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Central banking in nineteenth-century Belgium: was the NBB a lender of last resort?


  • Buyst, Erik
  • Maes, Ivo


The creation of the National Bank of Belgium (NBB) in 1850 marked a fundamental reform of the Belgian financial system. It clearly aimed at rendering the financial system more crisis resistant, especially by restricting the leverage of the banking sector. The NBB, which received the privilege to issue banknotes, was subject to strict rules to grant only short-term credit against collateral. The NBB took up a key role in maintaining monetary stability, especially by safeguarding the convertibility of banknotes. The NBB also took part in certain rescue operations of financial institutions. However, this was mostly on explicit demand from the finance minister and for crises concerning discount banks. It would then be an exaggeration to consider it as a lender of last resort, in the sense of taking responsibility for the stability of the financial system. This should be no surprise, given the limitations imposed by its statutes, especially the limitation to short-term credits and the strict rules on collateral, the role of the profit motive in its commercial activities and the priority for safeguarding the convertibility of banknotes.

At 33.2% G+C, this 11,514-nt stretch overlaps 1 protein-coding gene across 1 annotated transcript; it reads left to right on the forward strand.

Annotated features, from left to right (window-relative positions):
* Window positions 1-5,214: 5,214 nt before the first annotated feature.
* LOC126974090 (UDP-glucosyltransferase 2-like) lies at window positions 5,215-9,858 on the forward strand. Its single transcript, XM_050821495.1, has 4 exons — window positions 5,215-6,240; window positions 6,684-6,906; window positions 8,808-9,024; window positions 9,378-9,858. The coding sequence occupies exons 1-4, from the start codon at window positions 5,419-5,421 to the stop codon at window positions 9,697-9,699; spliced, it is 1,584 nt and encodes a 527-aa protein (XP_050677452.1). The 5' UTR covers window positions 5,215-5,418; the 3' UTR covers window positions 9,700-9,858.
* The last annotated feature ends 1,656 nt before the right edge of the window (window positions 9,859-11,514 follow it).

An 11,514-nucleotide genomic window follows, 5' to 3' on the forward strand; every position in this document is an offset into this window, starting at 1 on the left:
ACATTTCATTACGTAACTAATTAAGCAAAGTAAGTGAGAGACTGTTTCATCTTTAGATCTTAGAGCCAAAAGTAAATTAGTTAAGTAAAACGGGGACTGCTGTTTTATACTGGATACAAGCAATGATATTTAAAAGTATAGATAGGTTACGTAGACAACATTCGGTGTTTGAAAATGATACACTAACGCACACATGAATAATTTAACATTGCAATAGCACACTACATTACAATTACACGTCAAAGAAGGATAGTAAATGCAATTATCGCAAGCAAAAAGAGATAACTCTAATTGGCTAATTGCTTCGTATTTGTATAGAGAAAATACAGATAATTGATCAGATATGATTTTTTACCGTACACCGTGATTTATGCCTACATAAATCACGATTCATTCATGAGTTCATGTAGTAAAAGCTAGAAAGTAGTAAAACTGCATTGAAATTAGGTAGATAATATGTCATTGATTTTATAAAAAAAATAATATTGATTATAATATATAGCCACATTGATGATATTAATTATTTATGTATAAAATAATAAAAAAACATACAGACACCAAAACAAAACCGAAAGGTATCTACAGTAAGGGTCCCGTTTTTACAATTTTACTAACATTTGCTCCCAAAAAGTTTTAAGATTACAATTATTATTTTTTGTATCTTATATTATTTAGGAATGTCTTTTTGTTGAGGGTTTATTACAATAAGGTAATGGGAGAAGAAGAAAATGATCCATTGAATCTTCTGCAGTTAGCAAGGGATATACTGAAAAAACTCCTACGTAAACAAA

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  • Buyst, Erik & Maes, Ivo, 2008. "Central banking in nineteenth-century Belgium: was the NBB a lender of last resort?," Financial History Review, Cambridge University Press, vol. 15(02), pages 153-173, October.
  • Handle: RePEc:cup:fihrev:v:15:y:2008:i:02:p:153-173_00

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    Cited by:

    1. Clemens Jobst & Kilian Rieder, 2016. "Principles, circumstances and constraints: the Nationalbank as lender of last resort from 1816 to 1931," Monetary Policy & the Economy, Oesterreichische Nationalbank (Austrian Central Bank), issue 3, pages 140-162.
    2. Singleton,John, 2010. "Central Banking in the Twentieth Century," Cambridge Books, Cambridge University Press, number 9780521899093, March.
    3. Stefano Ugolini, 2011. "What do we really know about the long-term evolution of central banking? Evidence from the past, insights for the present," Working Paper 2011/15, Norges Bank.
    4. Annaert, Jan & Mensah, Lord, 2014. "Cross-sectional predictability of stock returns, evidence from the 19th century Brussels Stock Exchange (1873–1914)," Explorations in Economic History, Elsevier, vol. 52(C), pages 22-43.

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